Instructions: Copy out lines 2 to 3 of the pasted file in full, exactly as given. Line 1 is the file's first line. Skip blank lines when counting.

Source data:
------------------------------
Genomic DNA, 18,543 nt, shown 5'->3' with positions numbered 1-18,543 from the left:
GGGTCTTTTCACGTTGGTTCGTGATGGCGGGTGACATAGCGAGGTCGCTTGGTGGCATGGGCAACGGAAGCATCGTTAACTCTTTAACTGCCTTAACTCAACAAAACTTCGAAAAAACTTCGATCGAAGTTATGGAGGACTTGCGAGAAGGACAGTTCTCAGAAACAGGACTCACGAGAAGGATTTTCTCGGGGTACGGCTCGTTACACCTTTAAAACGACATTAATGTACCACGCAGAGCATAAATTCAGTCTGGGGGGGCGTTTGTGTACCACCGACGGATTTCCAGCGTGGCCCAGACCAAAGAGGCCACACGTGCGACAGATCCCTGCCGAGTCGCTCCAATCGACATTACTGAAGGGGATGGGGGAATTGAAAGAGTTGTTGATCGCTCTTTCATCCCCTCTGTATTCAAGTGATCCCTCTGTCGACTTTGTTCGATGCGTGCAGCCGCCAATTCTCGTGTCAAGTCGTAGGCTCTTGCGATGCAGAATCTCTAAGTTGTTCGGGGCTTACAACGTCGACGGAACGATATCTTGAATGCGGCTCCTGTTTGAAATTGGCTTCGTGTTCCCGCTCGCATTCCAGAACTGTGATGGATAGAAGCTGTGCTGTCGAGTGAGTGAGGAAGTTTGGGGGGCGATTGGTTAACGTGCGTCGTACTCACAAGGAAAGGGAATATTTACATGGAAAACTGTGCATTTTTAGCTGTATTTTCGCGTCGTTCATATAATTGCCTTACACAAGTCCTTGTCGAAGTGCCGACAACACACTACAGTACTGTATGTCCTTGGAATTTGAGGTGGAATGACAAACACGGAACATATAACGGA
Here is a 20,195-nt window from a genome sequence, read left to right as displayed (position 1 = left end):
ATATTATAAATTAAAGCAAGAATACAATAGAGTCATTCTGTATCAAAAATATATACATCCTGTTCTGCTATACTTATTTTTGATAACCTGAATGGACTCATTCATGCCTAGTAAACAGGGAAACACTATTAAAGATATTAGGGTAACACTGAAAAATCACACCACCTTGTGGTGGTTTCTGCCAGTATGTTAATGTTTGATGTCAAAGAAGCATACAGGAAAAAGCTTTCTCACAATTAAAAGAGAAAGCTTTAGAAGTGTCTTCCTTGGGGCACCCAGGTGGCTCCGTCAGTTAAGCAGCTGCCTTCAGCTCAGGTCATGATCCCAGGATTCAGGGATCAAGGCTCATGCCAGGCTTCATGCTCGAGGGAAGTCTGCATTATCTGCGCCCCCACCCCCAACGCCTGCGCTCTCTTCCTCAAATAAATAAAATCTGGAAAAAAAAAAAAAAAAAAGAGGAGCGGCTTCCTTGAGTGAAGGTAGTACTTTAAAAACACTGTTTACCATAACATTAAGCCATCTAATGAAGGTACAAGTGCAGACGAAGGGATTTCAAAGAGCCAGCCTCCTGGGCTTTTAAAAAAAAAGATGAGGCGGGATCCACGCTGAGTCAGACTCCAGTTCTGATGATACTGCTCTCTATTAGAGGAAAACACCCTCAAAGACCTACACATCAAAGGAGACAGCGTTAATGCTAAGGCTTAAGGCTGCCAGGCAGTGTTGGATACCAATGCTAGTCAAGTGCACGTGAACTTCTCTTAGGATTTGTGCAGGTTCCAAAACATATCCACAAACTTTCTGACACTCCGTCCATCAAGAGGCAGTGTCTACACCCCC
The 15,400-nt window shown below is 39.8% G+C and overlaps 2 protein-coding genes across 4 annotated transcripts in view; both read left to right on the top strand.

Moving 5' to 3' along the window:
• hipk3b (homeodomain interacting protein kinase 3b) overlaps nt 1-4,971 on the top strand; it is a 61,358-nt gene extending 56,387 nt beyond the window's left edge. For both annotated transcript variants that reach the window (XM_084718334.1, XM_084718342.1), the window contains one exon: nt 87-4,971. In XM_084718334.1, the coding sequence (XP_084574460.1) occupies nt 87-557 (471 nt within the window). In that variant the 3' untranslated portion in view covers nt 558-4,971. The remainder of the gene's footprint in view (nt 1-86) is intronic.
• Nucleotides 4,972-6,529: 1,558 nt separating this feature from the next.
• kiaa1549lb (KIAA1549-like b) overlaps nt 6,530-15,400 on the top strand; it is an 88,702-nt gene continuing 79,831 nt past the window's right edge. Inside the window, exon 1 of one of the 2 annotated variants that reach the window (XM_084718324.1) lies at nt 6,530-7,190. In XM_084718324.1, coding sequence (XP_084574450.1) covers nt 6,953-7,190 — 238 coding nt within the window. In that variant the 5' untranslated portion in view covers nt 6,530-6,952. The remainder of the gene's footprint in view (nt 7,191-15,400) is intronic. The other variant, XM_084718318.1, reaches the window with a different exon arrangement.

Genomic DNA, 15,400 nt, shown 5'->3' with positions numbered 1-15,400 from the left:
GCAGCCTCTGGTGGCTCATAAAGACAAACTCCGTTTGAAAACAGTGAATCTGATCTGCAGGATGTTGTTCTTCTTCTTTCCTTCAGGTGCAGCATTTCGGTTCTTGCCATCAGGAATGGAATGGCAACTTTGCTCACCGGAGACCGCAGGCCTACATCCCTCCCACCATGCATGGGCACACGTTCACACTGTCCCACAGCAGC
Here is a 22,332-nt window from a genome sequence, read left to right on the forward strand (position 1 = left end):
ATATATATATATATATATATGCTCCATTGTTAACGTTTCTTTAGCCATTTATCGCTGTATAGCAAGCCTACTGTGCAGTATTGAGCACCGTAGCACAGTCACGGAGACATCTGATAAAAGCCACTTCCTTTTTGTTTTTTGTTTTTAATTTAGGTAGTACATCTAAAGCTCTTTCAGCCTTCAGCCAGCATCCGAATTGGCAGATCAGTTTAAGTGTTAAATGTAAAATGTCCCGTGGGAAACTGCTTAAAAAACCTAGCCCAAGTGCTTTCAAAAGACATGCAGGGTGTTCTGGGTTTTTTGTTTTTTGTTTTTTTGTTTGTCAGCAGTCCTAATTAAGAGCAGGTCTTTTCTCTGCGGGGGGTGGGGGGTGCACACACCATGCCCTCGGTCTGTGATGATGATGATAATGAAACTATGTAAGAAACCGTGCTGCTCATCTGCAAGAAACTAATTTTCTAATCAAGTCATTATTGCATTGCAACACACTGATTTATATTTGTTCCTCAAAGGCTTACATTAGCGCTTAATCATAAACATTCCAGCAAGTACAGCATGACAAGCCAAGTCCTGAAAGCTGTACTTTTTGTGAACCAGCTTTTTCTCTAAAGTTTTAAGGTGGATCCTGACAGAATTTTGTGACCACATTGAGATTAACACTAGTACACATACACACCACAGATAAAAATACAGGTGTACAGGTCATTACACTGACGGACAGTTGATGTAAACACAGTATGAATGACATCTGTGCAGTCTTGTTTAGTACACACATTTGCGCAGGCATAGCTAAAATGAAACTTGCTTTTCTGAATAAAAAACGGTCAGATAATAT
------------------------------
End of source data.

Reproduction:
GGGTCTTTTCACGTTGGTTCGTGATGGCGGGTGACATAGCGAGGTCGCTTGGTGGCATGGGCAACGGAAGCATCGTTAACTCTTTAACTGCCTTAACTCAACAAAACTTCGAAAAAACTTCGATCGAAGTTATGGAGGACTTGCGAGAAGGACAGTTCTCAGAAACAGGACTCACGAGAAGGATTTTCTCGGGGTACGGCTCGTTACACCTTTAAAACGACATTAATGTACCACGCAGAGCATAAATTCAGTCTGGGGGGGCGTTTGTGTACCACCGACGGATTTCCAGCGTGGCCCAGACCAAAGAGGCCACACGTGCGACAGATCCCTGCCGAGTCGCTCCAATCGACATTACTGAAGGGGATGGGGGAATTGAAAGAGTTGTTGATCGCTCTTTCATCCCCTCTGTATTCAAGTGATCCCTCTGTCGACTTTGTTCGATGCGTGCAGCCGCCAATTCTCGTGTCAAGTCGTAGGCTCTTGCGATGCAGAATCTCTAAGTTGTTCGGGGCTTACAACGTCGACGGAACGATATCTTGAATGCGGCTCCTGTTTGAAATTGGCTTCGTGTTCCCGCTCGCATTCCAGAACTGTGATGGATAGAAGCTGTGCTGTCGAGTGAGTGAGGAAGTTTGGGGGGCGATTGGTTAACGTGCGTCGTACTCACAAGGAAAGGGAATATTTACATGGAAAACTGTGCATTTTTAGCTGTATTTTCGCGTCGTTCATATAATTGCCTTACACAAGTCCTTGTCGAAGTGCCGACAACACACTACAGTACTGTATGTCCTTGGAATTTGAGGTGGAATGACAAACACGGAACATATAACGGA
Here is a 20,195-nt window from a genome sequence, read left to right as displayed (position 1 = left end):